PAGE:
Take what you have while you have it: you'll lose it soon enough.

A single summer turns a kid into a shaggy goat.

-- Anonymous Greek epigram

Pure Pagan, selected and translated by Burton Raffel, is a small, superb gathering of seven centuries of Greek poems and fragments. Raffel adds titles to otherwise untitled pieces and translates with great transparency. He concentrates on figures who have rarely been translated into English, such as Anyte (early third century B.C.), Phocylides (mid-sixth century B.C.) and Terpander (mid-seventh century B.C.), and culls gems from the 4,000 poems that constitute The Greek Anthology.

The Greek poets, many of them anonymous, had a special gift for poignant inscriptions, such as this two-line epigram by an unknown author:

Earthquake

Once corpses left the city behind them, dead,

But now the living carry the city to her grave.

The Greek term epigramma means "inscription," and, indeed, the epigram began as a poem compressed enough to be carved onto the limited space of a monument, a tombstone or the base of a statue. Precision of language has always been the hallmark of the form. Some of the anonymous Greek epigrams have the elements of proverbial or commonplace wisdom:

Message to the Living

I'm dead, but waiting for you, and you'll wait for someone:

The darkness waits for everyone, it makes no distinctions.

Plato delivered a similar message to the living in this well-balanced, closely reasoned epitaph, which has the same shine as his prose:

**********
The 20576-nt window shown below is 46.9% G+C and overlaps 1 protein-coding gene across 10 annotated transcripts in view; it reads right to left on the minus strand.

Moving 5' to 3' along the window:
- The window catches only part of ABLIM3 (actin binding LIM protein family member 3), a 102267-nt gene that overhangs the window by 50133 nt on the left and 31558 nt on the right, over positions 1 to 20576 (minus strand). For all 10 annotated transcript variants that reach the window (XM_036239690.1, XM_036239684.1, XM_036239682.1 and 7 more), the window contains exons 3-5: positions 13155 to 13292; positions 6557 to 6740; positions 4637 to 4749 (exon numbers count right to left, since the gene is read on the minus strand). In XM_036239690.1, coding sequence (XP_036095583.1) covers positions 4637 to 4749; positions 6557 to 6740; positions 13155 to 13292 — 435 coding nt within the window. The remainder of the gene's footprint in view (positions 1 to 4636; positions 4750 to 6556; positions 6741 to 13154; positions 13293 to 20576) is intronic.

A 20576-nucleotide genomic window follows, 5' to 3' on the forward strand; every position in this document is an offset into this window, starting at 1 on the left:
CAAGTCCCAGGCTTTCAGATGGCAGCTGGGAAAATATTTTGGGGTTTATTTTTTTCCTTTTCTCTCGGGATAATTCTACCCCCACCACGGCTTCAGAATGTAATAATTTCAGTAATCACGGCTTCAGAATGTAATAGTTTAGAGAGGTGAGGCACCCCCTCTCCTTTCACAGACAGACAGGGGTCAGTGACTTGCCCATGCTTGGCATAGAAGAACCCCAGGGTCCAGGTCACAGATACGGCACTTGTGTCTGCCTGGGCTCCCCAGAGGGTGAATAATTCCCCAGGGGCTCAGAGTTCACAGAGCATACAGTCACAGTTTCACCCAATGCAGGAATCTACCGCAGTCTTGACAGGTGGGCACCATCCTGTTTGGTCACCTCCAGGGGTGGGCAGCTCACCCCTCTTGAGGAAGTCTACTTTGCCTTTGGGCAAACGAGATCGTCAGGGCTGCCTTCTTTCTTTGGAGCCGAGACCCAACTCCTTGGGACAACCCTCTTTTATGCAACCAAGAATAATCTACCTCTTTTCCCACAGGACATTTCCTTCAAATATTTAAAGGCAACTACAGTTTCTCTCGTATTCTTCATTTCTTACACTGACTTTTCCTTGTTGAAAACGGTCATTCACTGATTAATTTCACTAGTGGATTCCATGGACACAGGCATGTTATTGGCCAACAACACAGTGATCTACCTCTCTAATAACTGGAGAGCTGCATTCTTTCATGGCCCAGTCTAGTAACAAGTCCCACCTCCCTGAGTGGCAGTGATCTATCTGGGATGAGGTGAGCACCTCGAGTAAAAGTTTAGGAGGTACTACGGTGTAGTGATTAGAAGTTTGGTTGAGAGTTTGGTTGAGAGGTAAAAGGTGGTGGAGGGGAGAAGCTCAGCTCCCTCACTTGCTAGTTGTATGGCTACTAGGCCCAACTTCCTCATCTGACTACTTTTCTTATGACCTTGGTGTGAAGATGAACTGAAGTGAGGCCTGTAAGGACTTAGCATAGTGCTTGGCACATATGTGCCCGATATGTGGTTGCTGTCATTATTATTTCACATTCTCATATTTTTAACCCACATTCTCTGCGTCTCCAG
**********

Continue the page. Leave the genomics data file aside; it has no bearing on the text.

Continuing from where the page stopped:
An Epitaph

I am a drowned man's tomb. There is a farmer's.

Death waits for us all, whether at sea or on land.

Simonides took this sort of deeply measured inscriptional epigram to its peak in such short poems as the one Raffel entitles "Sailors":

These men lying here were carrying honors to Apollo.

One sea, one night, one ship carried them to their graves.

The epitaph ("[writing] on a tomb"), an abbreviated or foreshortened elegy, is one of the types that the Greek poets perfected. These poems were suitable for placing on gravestones, though it's evident this was often never really intended. The idea of a commemorative poem on a tombstone addressed to a passerby served as an enabling fiction, and it fostered a type of a lyric that was short, pithy and summative.

Theodoridas wrote:

An Epitaph

This is a drowned man's tomb. Sail on, stranger,

For when we went down the other ships sailed on.

And here is how Antipater of Sidon eulogized a dead soldier. This poem is no doubt as relevant and newsworthy today as when it was written, sometime around 120 B.C.

Amyntor

Amyntor, Philip's son, lies in this Lydian soil.

His hands were full of iron war.

No sickness led him into the darkness:

He died holding his shield over a wounded friend.

(All quotations are from "Pure Pagan: Seven Centuries of Greek Poems and Fragments," selected and translated by Burton Raffel. Modern Library. Translation copyright © 2004 by Burton Raffel.)